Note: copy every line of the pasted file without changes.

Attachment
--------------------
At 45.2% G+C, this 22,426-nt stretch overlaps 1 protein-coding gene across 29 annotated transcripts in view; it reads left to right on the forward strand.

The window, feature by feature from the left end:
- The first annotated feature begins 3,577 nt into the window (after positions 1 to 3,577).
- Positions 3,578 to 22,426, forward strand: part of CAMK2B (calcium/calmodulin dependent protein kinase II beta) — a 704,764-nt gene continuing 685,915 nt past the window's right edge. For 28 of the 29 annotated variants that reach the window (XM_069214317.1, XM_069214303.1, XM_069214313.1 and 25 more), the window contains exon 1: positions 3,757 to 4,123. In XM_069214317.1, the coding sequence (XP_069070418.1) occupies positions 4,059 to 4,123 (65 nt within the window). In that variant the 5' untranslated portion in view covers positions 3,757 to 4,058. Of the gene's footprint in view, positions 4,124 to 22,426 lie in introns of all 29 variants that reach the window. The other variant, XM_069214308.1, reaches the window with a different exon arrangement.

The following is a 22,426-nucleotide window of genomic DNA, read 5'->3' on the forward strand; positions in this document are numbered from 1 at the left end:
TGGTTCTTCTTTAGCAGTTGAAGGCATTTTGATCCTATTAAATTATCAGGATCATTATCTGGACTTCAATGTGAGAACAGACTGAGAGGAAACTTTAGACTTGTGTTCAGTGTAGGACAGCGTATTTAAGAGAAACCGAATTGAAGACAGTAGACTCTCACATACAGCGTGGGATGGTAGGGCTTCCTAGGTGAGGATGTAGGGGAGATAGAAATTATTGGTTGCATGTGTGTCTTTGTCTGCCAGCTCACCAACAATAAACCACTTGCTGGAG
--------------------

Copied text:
At 45.2% G+C, this 22,426-nt stretch overlaps 1 protein-coding gene across 29 annotated transcripts in view; it reads left to right on the forward strand.

The window, feature by feature from the left end:
- The first annotated feature begins 3,577 nt into the window (after positions 1 to 3,577).
- Positions 3,578 to 22,426, forward strand: part of CAMK2B (calcium/calmodulin dependent protein kinase II beta) — a 704,764-nt gene continuing 685,915 nt past the window's right edge. For 28 of the 29 annotated variants that reach the window (XM_069214317.1, XM_069214303.1, XM_069214313.1 and 25 more), the window contains exon 1: positions 3,757 to 4,123. In XM_069214317.1, the coding sequence (XP_069070418.1) occupies positions 4,059 to 4,123 (65 nt within the window). In that variant the 5' untranslated portion in view covers positions 3,757 to 4,058. Of the gene's footprint in view, positions 4,124 to 22,426 lie in introns of all 29 variants that reach the window. The other variant, XM_069214308.1, reaches the window with a different exon arrangement.

The following is a 22,426-nucleotide window of genomic DNA, read 5'->3' on the forward strand; positions in this document are numbered from 1 at the left end:
TGGTTCTTCTTTAGCAGTTGAAGGCATTTTGATCCTATTAAATTATCAGGATCATTATCTGGACTTCAATGTGAGAACAGACTGAGAGGAAACTTTAGACTTGTGTTCAGTGTAGGACAGCGTATTTAAGAGAAACCGAATTGAAGACAGTAGACTCTCACATACAGCGTGGGATGGTAGGGCTTCCTAGGTGAGGATGTAGGGGAGATAGAAATTATTGGTTGCATGTGTGTCTTTGTCTGCCAGCTCACCAACAATAAACCACTTGCTGGAG